I'm a sewing enthusiast in Beacon, New York, with a love of all things retro. This site is all about tutorials, tips, inspiration, and lots of spirited discussion about sewing as it relates to fashion history, pop culture, body image, and gender. My first book, Gertie's New Book for Better Sewing, is now out from STC Craft/Melanie Falick Books! Also look for my line "Patterns by Gertie" from Butterick.
I've been thinking a lot about shoes lately. (Nothing new there, I guess.) It strikes me as interesting that when we talk about retro shoes, we often seem to mean those influenced by the 30s and 40s: t-straps, babydoll pumps, wedge sandals, etc.—even if we favor fashions of the 50s. I personally tend to pair 50s inspired clothes with 40s-style shoes, like platform pumps. But the most popular shoe of the early to mid 50s was the pointed-toe stiletto, a shape that strikes me as very modern. (And sometimes, unfortunately, very 80s.)
But the research I've been doing into 50s stilettos has turned up some real beauties, like the pink satin pair above. They were designed by Roger Vivier for Dior. According to the V&A and this excellent article, Vivier is credited with inventing both the stiletto and the comma heel, pictured below.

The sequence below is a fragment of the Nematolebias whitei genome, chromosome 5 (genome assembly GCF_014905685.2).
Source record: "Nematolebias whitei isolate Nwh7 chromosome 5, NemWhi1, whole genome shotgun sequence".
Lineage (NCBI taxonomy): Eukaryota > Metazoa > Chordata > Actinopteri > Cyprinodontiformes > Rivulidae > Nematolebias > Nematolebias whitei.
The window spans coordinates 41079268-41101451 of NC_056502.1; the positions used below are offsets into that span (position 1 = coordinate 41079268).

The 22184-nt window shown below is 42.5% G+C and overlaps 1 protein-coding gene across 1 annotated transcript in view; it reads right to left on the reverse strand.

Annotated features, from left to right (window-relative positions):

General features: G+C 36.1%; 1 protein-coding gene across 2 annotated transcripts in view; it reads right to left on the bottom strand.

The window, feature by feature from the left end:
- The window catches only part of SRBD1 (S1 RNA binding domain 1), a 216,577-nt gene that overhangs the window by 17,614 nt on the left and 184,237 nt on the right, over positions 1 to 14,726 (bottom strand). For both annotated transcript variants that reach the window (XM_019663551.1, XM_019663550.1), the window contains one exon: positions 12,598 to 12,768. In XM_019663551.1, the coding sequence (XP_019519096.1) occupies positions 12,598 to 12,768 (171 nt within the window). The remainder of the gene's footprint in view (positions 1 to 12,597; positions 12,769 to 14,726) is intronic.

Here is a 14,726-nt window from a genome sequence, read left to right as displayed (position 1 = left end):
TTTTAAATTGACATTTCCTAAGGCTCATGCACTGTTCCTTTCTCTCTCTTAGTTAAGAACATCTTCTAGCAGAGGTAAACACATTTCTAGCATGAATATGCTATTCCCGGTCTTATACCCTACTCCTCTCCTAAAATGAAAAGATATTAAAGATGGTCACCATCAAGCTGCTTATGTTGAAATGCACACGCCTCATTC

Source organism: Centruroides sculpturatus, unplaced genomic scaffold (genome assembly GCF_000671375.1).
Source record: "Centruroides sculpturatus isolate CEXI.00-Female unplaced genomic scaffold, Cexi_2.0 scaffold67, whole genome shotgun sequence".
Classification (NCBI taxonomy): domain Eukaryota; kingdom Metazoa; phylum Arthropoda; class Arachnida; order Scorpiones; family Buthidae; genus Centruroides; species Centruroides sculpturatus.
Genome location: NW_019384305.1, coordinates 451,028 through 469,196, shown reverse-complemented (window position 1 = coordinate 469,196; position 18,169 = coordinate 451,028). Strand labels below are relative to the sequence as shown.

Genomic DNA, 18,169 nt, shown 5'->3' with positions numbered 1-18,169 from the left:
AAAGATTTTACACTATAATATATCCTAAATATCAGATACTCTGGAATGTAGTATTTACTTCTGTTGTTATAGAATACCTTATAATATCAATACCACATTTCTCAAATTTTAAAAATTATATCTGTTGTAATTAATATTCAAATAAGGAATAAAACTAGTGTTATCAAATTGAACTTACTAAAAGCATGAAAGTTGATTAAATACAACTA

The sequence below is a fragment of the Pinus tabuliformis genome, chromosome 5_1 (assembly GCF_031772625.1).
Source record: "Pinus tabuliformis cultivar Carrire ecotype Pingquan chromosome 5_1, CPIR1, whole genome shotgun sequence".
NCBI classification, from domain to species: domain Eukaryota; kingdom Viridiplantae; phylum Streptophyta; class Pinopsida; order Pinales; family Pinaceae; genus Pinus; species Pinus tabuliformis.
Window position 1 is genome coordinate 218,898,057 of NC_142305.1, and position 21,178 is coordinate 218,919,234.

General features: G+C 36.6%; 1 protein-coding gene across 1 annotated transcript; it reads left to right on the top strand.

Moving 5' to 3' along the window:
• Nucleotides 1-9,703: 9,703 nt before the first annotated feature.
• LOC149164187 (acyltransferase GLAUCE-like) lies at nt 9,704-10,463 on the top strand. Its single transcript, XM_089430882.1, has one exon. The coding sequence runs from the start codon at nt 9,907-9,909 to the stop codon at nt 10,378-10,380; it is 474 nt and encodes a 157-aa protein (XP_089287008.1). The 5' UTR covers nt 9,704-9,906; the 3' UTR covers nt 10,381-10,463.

The comma heel is quite unusual even to the modern eye, but isn't it amazing that the stiletto heel didn't exist until the 50s? The silk pair below are from Herbert Levine, another classic and coveted brand of the 1950s.
The shape seems so timeless now. Interestingly, though, it's quite difficult to find shoes that emulate that curvy stiletto shape of the 50s (believe me, I've looked through pages and pages of shoes looking for something similar). Our heels are much more straight and columnar now. The closest I could find were these:
See the curvy shape of the heel?
I do love this look, though I can't say I see myself wearing something like this regularly. I love round-toe pumps with a bit of a platform for comfort. And if I'm doing a moderate amount of walking (which is pretty much everyday since I live in New York and don't have a car), I opt for flats to get me to and from the office.
What do you think of the 50s stiletto shape? Any recommendations for comfort and where to find a good modern equivalent? Please share!